Endemol India (P.) Ltd., In re [2014] 42 395 (AAR – New Delhi) – The applicant is a resident company and engaged in the business of producing and distributing television programs.  The applicant produced a stunt reality show for which the shooting was to take place outside India, primarily in Brazil.  For the purpose of shooting the program/show, outside India, the applicant engaged Utopia Films, a tax resident of Brazil, for providing line production services.  The applicant sought ruling from the AAR as to whether the payments made by the Applicant to Utopia Films in respect of line production services is taxable in India.

The AAR held that the services provided by the non-resident companies to the applicant company are line production services and are specifically characterized as work for the purpose of section 194C by Explanation to that section. It was therefore held that the payments made by the applicant to the non-resident company specifically falls under the definition of work under section 194C and they will not be taxable without PE in India.

Endemol South Africa (Proprietary) Ltd. vs. DCIT (2018) 98 227 (Mum) – The Taxpayer, a company incorporated in South Africa, entered into an agreement with an Indian Company to provide Line Production Services for facilitating and coordinating filming of episodes of television series by Indian Co at various locations in South Africa.  The Taxpayer contended that same is not in the nature of FTS u/s. 9(1)(vii) of the Act and accordingly, it was not taxable in India.  However, the AO concluded that services qualified as royalty and FTS under the Act as well as the DTAA.  DRP confirmed the findings.

The Tribunal held that various coordination/facilitation services rendered by the Taxpayer did not qualify as FTS for the following reasons:

Managerial Services– The term managerial services, ordinarily means handling management and its affairs. Since the services rendered by the Taxpayer were administrative services, it would not tantamount to provision of any managerial services.  Therefore, services would not fall within the ambit of term ‘managerial services’.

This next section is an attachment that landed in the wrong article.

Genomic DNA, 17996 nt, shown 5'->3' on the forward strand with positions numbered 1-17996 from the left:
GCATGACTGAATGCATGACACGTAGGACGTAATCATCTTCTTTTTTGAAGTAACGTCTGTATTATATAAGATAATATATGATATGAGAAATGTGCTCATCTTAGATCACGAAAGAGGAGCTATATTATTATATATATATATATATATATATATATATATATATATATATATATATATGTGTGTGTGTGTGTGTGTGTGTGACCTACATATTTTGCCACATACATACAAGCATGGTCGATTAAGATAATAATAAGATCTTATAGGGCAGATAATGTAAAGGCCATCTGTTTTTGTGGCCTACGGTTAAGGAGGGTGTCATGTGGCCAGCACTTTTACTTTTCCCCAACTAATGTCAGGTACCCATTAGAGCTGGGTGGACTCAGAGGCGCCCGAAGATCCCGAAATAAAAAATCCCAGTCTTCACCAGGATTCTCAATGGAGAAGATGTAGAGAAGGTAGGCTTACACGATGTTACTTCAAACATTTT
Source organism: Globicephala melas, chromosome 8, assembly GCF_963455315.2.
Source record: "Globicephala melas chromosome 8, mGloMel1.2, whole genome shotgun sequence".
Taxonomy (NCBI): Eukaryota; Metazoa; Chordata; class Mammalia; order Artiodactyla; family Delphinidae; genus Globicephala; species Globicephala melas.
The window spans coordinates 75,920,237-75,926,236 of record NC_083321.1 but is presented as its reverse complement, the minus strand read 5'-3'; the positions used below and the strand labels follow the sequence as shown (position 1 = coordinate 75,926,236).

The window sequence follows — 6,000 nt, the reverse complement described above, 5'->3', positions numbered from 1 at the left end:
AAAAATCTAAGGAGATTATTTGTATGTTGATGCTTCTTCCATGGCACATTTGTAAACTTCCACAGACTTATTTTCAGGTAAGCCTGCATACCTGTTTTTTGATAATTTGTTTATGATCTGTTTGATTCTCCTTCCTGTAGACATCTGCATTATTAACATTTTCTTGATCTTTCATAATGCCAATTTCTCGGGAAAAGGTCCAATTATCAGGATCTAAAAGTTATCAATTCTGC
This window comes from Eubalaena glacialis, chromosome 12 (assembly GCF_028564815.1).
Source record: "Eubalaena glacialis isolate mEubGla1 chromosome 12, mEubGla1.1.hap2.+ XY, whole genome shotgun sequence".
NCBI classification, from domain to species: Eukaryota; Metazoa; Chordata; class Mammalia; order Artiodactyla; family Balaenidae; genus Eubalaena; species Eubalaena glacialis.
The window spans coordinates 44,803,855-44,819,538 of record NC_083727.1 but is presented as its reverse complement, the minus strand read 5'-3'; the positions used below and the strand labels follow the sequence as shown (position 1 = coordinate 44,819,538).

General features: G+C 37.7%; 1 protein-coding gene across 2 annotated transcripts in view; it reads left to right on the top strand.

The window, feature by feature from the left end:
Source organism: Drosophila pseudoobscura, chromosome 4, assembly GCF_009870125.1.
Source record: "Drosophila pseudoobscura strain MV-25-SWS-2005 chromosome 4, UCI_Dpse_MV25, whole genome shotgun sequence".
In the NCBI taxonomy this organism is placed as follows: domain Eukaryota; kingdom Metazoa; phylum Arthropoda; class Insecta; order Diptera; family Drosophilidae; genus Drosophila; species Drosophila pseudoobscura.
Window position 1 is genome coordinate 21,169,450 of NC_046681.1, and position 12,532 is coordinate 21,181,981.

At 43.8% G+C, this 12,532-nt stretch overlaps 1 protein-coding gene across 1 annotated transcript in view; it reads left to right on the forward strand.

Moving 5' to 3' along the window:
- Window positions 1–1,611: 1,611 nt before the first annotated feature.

Technical Services – The term ‘technical services’ takes within its sweep services which would require the expertise in technology or special skill or knowledge relating to the field of technology. As the administrative services rendered by the Taxpayer neither involve use of any technical skill or technical knowledge, nor any application of technical expertise on its part, while rendering such services, it could not be treated as technical services.

Consultancy Services – The term consultancy services, in common parlance, means provision of advice or advisory services by a professional requiring specialised qualification, knowledge, expertise.  The ITAT observed that such services are more dependent on skill, intellect and individual characteristics of the person rendering the services.  As the services rendered by the Taxpayer did not involve provision of any advice or consultancy to Indian Co, the same could not be brought within the ambit of “consultancy services”.

Since the aforesaid services were purely administrative in nature, the consideration received by the Taxpayer for rendering them could not be brought within the sweep of the definition of “FTS” either under the Act or under DTAA.